Last week I participated in OpenEd18. This was my fourth OpenEd which, given the growth in the conference, makes me one of the “old hands” in the kind words of David Wiley. This is the first of two reflections I’ll post about the conference. In this one, I’ll give some broad impressions of the topics and content, and how it influenced me. In the next post I’ll cover a bit more of my personal experience of the conference.
The conference this year, I’m told, was the largest yet topping out with over 1,000 registrations. I can’t verify that but I know it seemed larger. I know there were lots of great sessions, often competing with each other, creating as Rolin Moe observed a “tragedy of riches”. Yes, the opportunity costs of sessions were often high.
I’ll just list here some of the highlights for me.
- Jess Mitchell’s keynote on inclusion and access. Actually, calling it inclusion and access doesn’t do it justice. It was an inspiration and a model of just being human and treating and seeing everybody as human. Thank you Jess. This was also my first time meeting Jess in person and having a chance for multiple conversations with Jess was a real highlight for me. I’m richer now.
- My panel discussion on “Publishing Your Own Textbooks”. I had the privilege of moderating a panel discussion with three fantastic and smart people: Karen Lauritsen of Open Textbook Network, Allison Brown of SUNY, and Lillian Rigling of eCampusOntario. I honestly don’t understand why guys so often organize manels. It’s pretty easy to look smart when you got a crew like these three leading the way. Thanks Karen, Allison, and Lillian.
- There were several sessions discussing the broad, institutional and organizational aspects of open education in higher education, often couched in terms of a “commons”. I’d like to include my own talk on whether higher education is a commons or not, along with David Wiley’s session and Paul Stacey’s, among others.
- It was great to see Pressbooks and Rebus community getting so much attention. I really think PB is a key to our future. I also want to thank Bryan Ollendyke of Penn State and Hugh McGuire for the multi-hour conversation we had about future (it’s present for Bryan!) of the Web technology. In particular, his explanation of web components and his HAX project had me excited but also had my head exploding. The brain is full.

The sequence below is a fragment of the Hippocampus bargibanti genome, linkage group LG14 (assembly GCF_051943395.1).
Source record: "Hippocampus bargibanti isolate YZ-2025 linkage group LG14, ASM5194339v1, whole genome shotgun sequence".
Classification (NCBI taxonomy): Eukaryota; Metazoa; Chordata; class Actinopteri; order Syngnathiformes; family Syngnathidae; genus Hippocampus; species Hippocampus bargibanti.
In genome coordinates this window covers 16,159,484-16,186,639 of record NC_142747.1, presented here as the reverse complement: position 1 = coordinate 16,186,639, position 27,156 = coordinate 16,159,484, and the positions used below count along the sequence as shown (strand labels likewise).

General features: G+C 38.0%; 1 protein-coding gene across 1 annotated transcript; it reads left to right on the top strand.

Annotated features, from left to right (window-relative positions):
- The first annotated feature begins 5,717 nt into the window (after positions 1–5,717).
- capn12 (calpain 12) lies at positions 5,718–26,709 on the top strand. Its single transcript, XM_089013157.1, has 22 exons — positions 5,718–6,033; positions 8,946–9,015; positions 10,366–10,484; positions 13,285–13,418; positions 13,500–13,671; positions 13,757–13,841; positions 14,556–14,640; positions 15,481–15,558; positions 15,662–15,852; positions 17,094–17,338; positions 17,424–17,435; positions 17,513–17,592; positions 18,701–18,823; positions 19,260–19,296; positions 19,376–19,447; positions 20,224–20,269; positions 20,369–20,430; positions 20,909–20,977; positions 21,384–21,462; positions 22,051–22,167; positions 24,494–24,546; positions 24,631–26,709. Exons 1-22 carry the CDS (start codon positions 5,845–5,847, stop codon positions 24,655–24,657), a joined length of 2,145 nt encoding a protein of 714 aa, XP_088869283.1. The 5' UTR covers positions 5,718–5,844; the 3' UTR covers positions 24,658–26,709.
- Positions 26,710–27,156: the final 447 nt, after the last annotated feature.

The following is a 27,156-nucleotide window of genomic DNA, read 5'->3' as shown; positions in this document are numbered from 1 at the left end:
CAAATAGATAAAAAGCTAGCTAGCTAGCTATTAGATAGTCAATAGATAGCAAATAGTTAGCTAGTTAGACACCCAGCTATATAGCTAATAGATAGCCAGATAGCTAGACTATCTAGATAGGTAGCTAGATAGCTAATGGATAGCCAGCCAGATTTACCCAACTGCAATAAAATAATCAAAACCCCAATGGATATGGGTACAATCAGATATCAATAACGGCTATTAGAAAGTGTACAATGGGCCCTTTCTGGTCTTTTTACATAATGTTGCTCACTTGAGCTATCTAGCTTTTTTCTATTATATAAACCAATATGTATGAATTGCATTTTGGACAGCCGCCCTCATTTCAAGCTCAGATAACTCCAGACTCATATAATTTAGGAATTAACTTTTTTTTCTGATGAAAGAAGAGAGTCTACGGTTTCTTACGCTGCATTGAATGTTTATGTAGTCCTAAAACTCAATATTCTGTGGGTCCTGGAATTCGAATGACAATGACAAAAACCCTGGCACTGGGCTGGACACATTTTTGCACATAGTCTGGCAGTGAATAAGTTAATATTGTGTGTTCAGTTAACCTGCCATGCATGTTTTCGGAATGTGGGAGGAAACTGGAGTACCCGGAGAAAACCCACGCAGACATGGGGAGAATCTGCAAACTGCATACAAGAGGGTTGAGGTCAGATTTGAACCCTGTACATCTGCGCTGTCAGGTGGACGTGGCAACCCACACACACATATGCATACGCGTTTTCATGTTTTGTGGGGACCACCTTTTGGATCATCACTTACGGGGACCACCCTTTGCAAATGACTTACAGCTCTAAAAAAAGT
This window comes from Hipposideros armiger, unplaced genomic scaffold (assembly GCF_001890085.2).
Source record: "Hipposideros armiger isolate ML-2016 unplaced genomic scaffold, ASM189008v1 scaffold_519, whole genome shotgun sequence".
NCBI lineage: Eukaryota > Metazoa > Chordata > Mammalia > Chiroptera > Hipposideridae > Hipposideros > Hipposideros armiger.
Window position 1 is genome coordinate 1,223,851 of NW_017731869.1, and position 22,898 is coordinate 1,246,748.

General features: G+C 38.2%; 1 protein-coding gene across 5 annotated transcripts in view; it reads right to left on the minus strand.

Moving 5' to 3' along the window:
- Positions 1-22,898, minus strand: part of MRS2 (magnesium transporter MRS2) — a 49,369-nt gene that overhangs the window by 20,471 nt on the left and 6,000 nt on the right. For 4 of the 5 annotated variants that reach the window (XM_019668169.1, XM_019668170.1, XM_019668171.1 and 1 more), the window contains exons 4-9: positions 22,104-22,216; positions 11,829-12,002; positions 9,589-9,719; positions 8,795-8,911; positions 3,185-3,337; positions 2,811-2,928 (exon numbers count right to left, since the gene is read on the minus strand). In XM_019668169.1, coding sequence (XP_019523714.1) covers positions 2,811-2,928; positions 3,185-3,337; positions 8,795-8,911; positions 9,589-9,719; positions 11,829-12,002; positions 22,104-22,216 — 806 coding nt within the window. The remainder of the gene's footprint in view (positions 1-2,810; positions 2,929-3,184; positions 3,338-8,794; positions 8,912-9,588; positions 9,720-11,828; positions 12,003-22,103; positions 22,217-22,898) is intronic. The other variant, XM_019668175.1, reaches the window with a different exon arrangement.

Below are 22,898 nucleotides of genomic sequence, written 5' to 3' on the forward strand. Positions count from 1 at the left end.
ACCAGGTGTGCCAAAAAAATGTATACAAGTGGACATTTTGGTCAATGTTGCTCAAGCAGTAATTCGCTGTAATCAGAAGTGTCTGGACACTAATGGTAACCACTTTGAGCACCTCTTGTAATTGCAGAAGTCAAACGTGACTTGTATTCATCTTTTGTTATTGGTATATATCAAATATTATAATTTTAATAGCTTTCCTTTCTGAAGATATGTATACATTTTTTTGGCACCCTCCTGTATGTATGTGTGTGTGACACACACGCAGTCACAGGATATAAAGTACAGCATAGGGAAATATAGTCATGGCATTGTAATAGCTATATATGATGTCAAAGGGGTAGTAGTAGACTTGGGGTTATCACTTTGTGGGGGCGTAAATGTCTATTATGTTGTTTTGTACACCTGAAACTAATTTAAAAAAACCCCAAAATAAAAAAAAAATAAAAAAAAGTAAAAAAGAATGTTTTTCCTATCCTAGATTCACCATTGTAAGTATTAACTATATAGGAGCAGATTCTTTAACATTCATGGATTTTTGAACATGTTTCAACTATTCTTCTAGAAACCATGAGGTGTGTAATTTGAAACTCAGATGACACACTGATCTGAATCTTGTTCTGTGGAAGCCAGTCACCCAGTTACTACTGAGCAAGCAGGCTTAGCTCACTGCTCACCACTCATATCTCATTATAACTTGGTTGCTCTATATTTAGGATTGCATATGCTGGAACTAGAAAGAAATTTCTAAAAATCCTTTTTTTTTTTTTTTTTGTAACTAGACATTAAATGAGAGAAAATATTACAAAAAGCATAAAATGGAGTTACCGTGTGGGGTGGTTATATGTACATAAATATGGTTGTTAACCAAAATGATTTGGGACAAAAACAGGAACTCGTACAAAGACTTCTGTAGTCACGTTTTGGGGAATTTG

- Rolin Moe’s session on innovation and open closed it out for me. I love it when a session gets me thinking “oh, I don’t thought about that…” and then the grey cells start firing away with all kinds of possibilities.
I was impressed with the number of sessions (including the afternoon “unconference” session) focused on reflection of what our values as open education are, do we really live up to them. Lillian Rigling did a wonderful reflection afterwards about putting our values into practice. The conference has come a long way in this regard, but there’s more to do as Lillian notes. I have noticed as an “old hand” how much the conversation has shifted from just free textbooks/OER to include sustainability, inclusion, and open pedagogy.
The conference is not just growing but it’s also maturing. That’s a good thing. Free textbooks and OER are always important, but they’re only part of “open education”. We need to continue to include all aspects of an open education: including K-12, open institutions and open organizations, open pedagogy, critical pedagogy, sustainability, inclusion, open science, and open access.
Overall, a good conference. Thanks to David Wiley and the program committee for organizing it.